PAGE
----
For its student residents, St Albans Place was designed to balance the calm privacy of simple but well-planned studio apartments with homely and lively communal areas for individual or collaborative study. The ground floor and its mezzanine are places to meet and relax and offer a venue for planned and informal events, intended to encourage student community to gather.

Simon Richardson, associate, FCBS

Fcbstudios stalbans willpryce (10)

Fcbstudios stalbans willpryce (10)

Source: Richard Battye

Client’s view

Vita Student is the UK’s best student accommodation experience and has changed the face of student accommodation since its launch in 2014. We recognised that a large segment of both domestic and International students wanted a more premium, experience led accommodation that the market was not providing and we were especially keen to deliver this product into the Leeds market.

The aim for this particular development was to deliver a building befitting of the brand and, following challenging feedback from Leeds City Council on our initial proposals, FCBStudios were engaged on the back of the delivery of successful schemes in the city previously. Immediately following their appointment, FCBS worked closely with the Client to establish the client brief and determine the key aspects of our scheme both in development and operationally. From this brief, FCBS fully engaged Leeds City Council taking them on the journey of design, utilising key Leeds specific reference points, demonstrating considerable skills to navigate through this often complex negotiation.

As Design Team Leader, FCBS led a co-ordinated approach from the design team providing options and solutions to our established operational requirements, and once novated worked positively with the contractor to ultimately deliver the fantastic scheme.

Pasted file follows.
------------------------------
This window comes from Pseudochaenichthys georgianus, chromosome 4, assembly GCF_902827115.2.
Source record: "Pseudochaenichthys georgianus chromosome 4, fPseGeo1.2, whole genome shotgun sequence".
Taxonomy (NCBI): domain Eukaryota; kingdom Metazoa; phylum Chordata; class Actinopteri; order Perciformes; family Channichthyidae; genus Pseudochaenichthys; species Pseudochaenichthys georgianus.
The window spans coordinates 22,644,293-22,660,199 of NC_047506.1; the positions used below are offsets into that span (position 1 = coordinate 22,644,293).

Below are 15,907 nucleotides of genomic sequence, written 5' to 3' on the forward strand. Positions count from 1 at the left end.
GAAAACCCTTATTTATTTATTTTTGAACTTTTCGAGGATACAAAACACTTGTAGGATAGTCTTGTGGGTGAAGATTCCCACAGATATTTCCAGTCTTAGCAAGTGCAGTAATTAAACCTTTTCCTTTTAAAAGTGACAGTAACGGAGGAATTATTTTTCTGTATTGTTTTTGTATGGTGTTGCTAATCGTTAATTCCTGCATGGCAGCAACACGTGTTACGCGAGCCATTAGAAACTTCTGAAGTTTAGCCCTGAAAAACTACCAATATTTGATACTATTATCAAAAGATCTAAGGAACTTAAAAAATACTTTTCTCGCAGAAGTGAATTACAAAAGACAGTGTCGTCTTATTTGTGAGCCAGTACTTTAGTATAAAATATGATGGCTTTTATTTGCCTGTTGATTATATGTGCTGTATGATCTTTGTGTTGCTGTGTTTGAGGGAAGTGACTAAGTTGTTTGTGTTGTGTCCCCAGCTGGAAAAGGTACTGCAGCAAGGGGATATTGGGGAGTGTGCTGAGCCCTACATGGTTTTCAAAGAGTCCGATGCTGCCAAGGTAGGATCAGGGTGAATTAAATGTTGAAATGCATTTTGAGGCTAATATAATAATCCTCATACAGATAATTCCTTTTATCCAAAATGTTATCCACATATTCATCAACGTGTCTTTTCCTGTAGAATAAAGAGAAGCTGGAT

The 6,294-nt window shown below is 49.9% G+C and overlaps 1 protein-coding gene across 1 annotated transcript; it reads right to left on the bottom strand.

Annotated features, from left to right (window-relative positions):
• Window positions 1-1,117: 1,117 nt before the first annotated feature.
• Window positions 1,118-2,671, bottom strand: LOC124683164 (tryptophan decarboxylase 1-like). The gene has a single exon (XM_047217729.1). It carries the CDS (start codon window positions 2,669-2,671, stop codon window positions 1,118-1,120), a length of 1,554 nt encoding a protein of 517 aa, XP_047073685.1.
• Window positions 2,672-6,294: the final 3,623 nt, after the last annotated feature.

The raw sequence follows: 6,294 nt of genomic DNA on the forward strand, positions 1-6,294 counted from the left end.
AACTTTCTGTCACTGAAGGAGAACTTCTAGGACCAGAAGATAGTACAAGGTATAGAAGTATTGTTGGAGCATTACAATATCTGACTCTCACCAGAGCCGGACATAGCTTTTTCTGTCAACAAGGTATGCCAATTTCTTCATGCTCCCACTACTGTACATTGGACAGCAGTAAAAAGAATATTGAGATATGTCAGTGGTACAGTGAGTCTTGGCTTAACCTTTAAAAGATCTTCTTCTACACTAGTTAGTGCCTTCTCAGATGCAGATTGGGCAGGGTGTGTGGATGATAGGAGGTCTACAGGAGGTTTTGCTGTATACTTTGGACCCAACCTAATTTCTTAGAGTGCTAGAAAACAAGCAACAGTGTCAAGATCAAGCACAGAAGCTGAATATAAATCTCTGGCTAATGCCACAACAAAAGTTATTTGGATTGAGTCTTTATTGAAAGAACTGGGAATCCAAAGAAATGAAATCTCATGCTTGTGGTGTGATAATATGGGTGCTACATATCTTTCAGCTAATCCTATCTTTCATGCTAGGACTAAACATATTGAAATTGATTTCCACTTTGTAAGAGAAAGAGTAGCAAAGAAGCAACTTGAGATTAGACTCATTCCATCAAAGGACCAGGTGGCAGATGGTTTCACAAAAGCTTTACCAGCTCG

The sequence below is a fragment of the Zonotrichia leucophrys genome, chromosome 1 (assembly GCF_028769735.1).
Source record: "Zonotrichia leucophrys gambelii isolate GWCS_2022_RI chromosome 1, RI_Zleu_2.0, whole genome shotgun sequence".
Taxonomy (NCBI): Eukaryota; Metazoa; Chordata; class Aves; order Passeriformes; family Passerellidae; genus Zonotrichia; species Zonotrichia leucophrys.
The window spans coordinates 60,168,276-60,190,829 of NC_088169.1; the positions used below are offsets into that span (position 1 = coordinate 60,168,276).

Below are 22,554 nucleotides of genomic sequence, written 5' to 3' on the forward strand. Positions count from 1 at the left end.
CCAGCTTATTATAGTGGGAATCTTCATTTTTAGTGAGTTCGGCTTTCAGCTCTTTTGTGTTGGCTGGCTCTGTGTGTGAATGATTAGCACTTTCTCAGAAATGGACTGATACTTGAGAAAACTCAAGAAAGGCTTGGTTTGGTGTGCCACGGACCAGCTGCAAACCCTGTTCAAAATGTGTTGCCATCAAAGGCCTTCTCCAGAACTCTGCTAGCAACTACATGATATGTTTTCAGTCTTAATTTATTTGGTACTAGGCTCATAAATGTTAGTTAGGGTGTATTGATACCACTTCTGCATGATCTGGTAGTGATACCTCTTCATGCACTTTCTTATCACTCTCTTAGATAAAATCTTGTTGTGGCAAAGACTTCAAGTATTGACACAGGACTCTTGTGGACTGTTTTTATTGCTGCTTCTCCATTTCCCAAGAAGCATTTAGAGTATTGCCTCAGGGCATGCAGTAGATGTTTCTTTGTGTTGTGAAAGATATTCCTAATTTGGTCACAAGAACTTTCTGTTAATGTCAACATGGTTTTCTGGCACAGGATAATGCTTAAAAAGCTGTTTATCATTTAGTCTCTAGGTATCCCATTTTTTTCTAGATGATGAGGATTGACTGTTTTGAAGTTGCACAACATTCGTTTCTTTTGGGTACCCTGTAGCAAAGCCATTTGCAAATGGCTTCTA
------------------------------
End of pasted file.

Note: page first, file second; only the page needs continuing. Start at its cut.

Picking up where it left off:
The final completed building speaks for itself: it delivers the statement landmark building that both the Client and the Local Authority wanted and most importantly we have 376 happy residents living in the building that fully meet the demands and requirements of today’s student.

James Calderbank, senior development manager, VITA Group

1854 fcbs pres 02ga ew section

1854 fcbs pres 02ga ew section

Source: Feilden Clegg Bradley Studios

South-west section

Project data

Start on site July 2017
Completion date Nov 2019
Gross internal floor area 12,406 sqm
Gross (internal + external) floor area 16,826 sqm
Form of contract or procurement route Design and Build
Construction cost Undisclosed
Architect Feilden Clegg Bradley Studios
Client Select Property Group
Structural engineer Curtins Consulting
M&E consultant Crookes Walker Consulting
QS Abacus Consulting
Landscape consultant Re-form Landscape Architecture
Acoustic consultant Fisher Acoustics
Project manager Paragon Building Consultancy
CDM coordinator (PD) Abacus Consulting
Approved building inspector Ball & Berry
Main contractor Kier Construction
Planning consultant Deloitte Real Estate
Fire engineer Design Fire Consultants
Highways engineer Curtins Consulting
CAD software used Revit
On-site energy generation 18.57 kWh/yr 11.1%
Airtightness at 50pa 4.04 m3/h.m2 (student), 2.24 m3/h.m2 (retail)
Heating and hot water load 19.25 + 152.48 kwh/m2/yr
Overall area-weighted u-value 0.5 W/m2k
Design life 60 Years ( structure 100 Years) 

  • 2 Comments

Readers' comments (2)

  • Industry Professional

    Single staircase and LONG corridors. OK it's sprinklered but couldn't they have fitted in two?

    Unsuitable or offensive? Report this comment

  • Would've impacted the profit margin (sorry, compromised the business case). An example of 'cost engineering?
    No matter how good the architects are, does student housing really have to be in the form of high rise lumps (sometimes, as in this case, looming over conservation areas - and often out of character with their surrounds and heralding the march of inhuman-scale redevelopment)
    Whatever happened to the 'student village' concept that developed in the 1960s?
    Is the architecture of this brave new world the result of the commercial property business cultivating the market for more elaborate and expensive accommodation created by the increasing numbers of apparently better-off overseas students?